Minstrelsy in Black and White
Tenor Dylan Glover appears as the real-life singer/songwriter Bert Leighton, performing the 1910 popular hit “Steamboat Bill.” Dr. Rodney Shores provides piano accompaniment. (Videographer: Troy Cusson)
The lyrics of “Steamboat Bill” tell a fictional tale, but the story is based on a real event. In 1870, the Robert E. Lee beat rival steamboat the Natchez in a race down the Mississippi. The song became the most successful hit written by Bert Leighton and his brother Frank. “Steamboat Bill” would later appear in the Disney cartoon classic Steamboat Willie, and it inspired the Buster Keaton film Steamboat Bill, Jr.
MINSTRELSY AT THE TAMPA BAY CASINO
Barlow Minstrels Advertising Card, Private Collection
As part of the Barlow Minstrels, Bert Leighton made multiple appearances at the Tampa Bay Casino around 1900, frequently alongside his ragtime song-and-dance partner Walter Wilson. White minstrelsy had evolved significantly in the preceding decades as performers faced competition from variety shows, musical comedies, and even African American minstrel shows. Although they did not entirely abandon blackface makeup and songs romanticizing plantation slavery, minstrel troupe owners increasingly relied on entertainers like Leighton to provide more “refined” entertainment. Leighton later recounted that, as they toured southern states, he, his brother Frank, Wilson, Hughey Cannon, and John Queen frequented local black performance venues. Each would go on to success in vaudeville and as popular songwriters by borrowing from African American folk songs.
Richard and Pringle’s and Rusco and Holland’s Big Minstrel Festival, Tampa Bay Hotel Casino Program, January 27, 1899, Henry Plant Museum Archives
Black minstrel companies provided one of the few paths to commercial success for African American musicians and entertainers in this period. Claiming to be ex-slaves, black performers could assert authenticity in their staged representations of prewar plantation life. Unfortunately, this premise prevented them from straying too far from white-created stereotypes. The Georgia Minstrels enjoyed great popular success, but they were unable to avoid their troupe being purchased and managed by whites. Appearing at the Tampa Bay Casino in 1899 as part of Richard and Pringle’s and Rusco and Holland’s Big Minstrel Festival, they stretched the boundaries of possibility by incorporating jubilee songs and other forms of black religious music. Their mixed reception in Tampa revealed that performers who did not uphold plantation caricatures risked being perceived as uppity by white audiences.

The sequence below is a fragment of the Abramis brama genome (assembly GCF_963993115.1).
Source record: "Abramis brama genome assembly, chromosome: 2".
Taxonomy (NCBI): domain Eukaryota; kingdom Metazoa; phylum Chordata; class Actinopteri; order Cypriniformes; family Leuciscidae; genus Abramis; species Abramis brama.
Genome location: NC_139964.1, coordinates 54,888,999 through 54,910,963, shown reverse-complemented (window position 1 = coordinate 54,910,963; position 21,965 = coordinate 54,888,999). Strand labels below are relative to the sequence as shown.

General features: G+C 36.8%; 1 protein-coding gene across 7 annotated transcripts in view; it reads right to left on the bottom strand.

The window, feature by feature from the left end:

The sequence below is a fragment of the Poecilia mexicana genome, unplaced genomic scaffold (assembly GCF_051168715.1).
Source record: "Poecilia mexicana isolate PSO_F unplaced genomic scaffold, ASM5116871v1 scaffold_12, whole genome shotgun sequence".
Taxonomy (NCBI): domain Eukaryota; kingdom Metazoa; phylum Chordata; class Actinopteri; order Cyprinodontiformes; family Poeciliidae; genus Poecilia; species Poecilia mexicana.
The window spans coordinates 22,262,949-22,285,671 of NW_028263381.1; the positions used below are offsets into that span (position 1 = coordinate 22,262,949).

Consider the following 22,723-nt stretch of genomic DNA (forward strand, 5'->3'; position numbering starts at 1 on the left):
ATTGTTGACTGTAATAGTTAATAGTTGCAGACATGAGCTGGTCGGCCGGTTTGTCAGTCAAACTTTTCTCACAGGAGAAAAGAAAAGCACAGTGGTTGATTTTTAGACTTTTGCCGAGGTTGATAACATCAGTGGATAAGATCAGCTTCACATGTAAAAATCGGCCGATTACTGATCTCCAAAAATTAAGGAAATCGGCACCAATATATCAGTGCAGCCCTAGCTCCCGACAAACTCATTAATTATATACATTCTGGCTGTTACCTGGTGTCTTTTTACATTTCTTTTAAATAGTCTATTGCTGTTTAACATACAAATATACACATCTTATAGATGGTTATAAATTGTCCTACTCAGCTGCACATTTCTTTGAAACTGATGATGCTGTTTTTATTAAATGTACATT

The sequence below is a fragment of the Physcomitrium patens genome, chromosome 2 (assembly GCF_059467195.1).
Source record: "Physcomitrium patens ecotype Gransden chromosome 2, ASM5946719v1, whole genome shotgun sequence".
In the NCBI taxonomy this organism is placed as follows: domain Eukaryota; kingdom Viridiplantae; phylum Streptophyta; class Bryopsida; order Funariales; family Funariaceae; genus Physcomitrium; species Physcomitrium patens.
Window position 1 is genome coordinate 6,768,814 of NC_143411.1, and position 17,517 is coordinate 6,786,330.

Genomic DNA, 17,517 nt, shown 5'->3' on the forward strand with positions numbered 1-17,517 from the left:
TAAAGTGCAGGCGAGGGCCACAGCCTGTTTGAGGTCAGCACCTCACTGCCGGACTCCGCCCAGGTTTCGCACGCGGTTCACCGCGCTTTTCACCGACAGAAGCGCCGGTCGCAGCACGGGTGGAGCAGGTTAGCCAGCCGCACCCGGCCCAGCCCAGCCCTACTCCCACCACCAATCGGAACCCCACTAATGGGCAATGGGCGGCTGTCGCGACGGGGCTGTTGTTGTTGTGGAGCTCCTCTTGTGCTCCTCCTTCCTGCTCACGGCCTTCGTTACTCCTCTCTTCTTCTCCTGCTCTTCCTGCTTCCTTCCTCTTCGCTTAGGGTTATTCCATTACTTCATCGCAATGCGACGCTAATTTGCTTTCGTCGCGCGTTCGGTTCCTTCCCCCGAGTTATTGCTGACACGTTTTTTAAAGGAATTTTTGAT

Billy Kersands, Harvard University Library
Appearing at the Tampa Bay Casino as part of the Big Minstrel Festival, Billy Kersands was the highest-paid black entertainer in the country. Known for his ability to contort his mouth into exaggerated expressions and to stretch it to fit several billiard balls, Kersands carefully acted out his assigned role as a dim-witted black man. Nevertheless, Kersands was embraced by black as well as white audiences, since his original song compositions remained firmly grounded in slave work songs. Black listeners discerned subtle critiques of slavery and racism that were not heard by whites. Kersands made a permanent mark on popular culture by inventing the character of Aunt Jemima in one of his songs.
- Lynn Abbott and Doug Seroff, Out of Sight: The Rise of African American Popular Music, 1889-1895 (Univ. Press of Mississippi, 2009).
- Eric Lott, Love and Theft: Blackface Minstrelsy and the American Working Class (New York: Oxford University Press, 1993.)
- M.M. Manring, Slave in a Box: The Strange Career of Aunt Jemima (Univ. of Virginia Press, 1998).
- Peter C. Muir, Long Lost Blues: Popular Blues in America, 1850-1920 (Univ. of Illinois Press, 2009.)
- Robert C. Toll. Blacking Up: The Minstrel Show in 19th Century America. (New York: Oxford University Press, 1974).